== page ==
CT Scan

Chest CT Scan Chest CT Scan

What is a CT scan?

A CT scan is used to take a picture of your child's body. A computer uses X-rays to make "slice-like" pictures of body parts and internal organs.

How to get ready for the CT scan

Usually you do not need to do anything special to prepare for the CT scan. However, some children need medicine to help them sleep (sedation or general anaesthetic) so that they can lie still for the scan. If your child is having sleep medicine, they will need to stop eating and drinking several hours before the CT scan.

What your child should wear for the CT scan

Children having a CT scan of the head can wear their own clothes. Remove all metal from your child, including accessories and on clothing, before the test. Your child cannot wear earrings, hair clips, hair bands, or necklaces.

If the scan is of the chest, back, or belly, dress your child in clothing with no metal snaps or zippers.

What to do if your child is not feeling well

Please call the CT Scan Department one business day before the scan (or earlier) if your child has a high temperature, runny nose, cough, or cold.

What to do if your child is taking medication

If your child is taking any medication, please tell the nurse before you come in for the test. On the day of the test, please call and speak with a CT scan nurse before you give your child any medication.

Other information we should know before the CT scan

  • Please tell us if your child has any special needs.
  • Please tell us if your child has diabetes, a heart condition, breathing problems, or any other chronic medical problems.
  • Please tell us if your child is older than five years of age but you do not think he or she will be able to stay still for at least 20 minutes during the test.

Helping your child to lie still during the CT scan

To get clear pictures, your child cannot move during the scan. Movement during the scan creates blurry pictures, meaning the doctor cannot see the information they need. Most young children find it hard to stay still, so we try to take the pictures when they are asleep.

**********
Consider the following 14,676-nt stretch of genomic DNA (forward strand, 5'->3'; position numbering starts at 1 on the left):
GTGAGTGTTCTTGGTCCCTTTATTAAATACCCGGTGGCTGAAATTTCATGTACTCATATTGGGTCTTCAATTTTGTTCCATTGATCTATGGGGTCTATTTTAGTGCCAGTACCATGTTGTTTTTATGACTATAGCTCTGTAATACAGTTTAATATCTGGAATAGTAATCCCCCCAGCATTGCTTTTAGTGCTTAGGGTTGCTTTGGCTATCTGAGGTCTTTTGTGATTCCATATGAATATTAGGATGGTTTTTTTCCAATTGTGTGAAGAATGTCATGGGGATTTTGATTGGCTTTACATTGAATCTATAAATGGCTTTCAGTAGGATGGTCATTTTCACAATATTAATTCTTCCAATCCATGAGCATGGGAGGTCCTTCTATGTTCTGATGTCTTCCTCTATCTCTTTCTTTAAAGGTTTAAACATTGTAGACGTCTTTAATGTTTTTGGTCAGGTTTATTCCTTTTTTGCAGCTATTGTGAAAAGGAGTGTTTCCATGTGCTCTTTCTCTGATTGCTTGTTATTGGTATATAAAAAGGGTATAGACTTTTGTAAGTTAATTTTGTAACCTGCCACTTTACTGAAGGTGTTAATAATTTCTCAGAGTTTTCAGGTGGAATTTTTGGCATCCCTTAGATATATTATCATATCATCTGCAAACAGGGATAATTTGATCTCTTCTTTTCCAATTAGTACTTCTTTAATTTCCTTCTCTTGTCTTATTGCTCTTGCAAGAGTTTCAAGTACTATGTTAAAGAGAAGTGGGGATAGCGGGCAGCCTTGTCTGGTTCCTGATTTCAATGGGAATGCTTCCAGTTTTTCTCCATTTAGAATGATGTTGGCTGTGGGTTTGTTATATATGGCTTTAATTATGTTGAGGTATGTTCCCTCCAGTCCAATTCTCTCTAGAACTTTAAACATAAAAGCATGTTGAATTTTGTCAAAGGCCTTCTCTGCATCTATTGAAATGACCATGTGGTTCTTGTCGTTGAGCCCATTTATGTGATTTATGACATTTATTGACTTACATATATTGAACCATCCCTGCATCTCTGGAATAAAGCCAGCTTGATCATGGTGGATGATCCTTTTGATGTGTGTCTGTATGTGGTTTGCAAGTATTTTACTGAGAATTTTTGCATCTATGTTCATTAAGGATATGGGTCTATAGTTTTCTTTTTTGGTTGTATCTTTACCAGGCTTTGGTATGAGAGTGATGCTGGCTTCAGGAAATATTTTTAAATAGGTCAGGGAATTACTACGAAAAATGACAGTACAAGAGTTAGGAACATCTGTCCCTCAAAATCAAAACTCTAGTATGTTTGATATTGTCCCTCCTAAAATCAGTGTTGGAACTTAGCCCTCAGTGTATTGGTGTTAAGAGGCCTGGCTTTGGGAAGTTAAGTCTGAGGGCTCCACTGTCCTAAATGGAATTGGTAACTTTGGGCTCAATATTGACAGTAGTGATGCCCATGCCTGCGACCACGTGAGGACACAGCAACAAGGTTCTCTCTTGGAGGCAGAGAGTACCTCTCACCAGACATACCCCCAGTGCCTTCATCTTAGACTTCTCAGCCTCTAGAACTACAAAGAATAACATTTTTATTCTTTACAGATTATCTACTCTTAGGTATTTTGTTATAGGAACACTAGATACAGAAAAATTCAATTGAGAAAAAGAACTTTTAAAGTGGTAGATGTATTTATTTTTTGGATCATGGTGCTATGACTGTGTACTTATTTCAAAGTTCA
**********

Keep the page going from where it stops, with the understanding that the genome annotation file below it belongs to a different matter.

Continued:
Babies under 2 months old

Keep your baby awake and do not feed them for three hours before your test time. Bring a bottle (unless you are breastfeeding), a favourite blanket, or a soother if your child uses one.

If your baby is tired and feeds just before the test, they will usually fall asleep for the test.

Children 4 months to 5 years old

If your child is less than five years old, they may find it very hard to hold still for a long time. We will give your child sleep medicine for the CT scan.

Children 5 years and older

If your child is older than five years of age but you don't think they will be able to stay still for at least 20 minutes during the test, please tell us before the test.

If your child is having sleep medicine for the CT scan

To make the sleep medicine safe, your child must have an empty stomach. The nurse will call you to explain what your child can eat and drink before the sleep medicine. The table below also tells you when your child must stop eating or drinking.

What your child can eat and drink before the sleep medicine (sedation or general anaesthetic)

If your child does not follow these instructions, your child's CT scan will be cancelled.


Time before procedure

What you need to know

Midnight before the procedure

No more solid food. This also means no gum or candy.

Your child can still drink liquids such as milk, orange juice, and clear liquids. Clear liquids are anything you can see through, such as apple juice, ginger ale, or water.

Your child can also eat Jell-O or popsicles.

6 hours

No more milk, formula, or liquids you cannot see through, such as milk, orange juice, and cola.

4 hours

Stop breastfeeding your baby.

2 hours

No food or drink at ALL.

If you were given more instructions about eating and drinking, write them down here:

If your child is having X-ray dye

To get more information on certain parts of the body, we may give your child a special kind of medicine called contrast, also called X-ray dye.

This dye outlines certain parts of the body so that they show up more clearly. The dye goes into the body through a needle into a vein. For some body parts, it can also be mixed into a drink for your child.

We will give your child the dye before or during the test. This will depend on what body part we are taking pictures of.

Sometimes the X-ray dye gives a feeling of being warm. It may also have a funny taste or smell. Most children say that it tastes like bananas. This taste goes away quickly.

A few children do react to the dye. Tell the staff if your child has had any allergies or other reactions to X-ray dye in the past.

You may notice a rash or hives up to 48 hours after the dye injection. Please call the nurse in the CT department to document this mild reaction on your chart.

If your child is having a needle

The CT scan does not hurt because nothing touches your child. However, your child may need to have a needle or a tube (also called an IV) for the X-ray dye.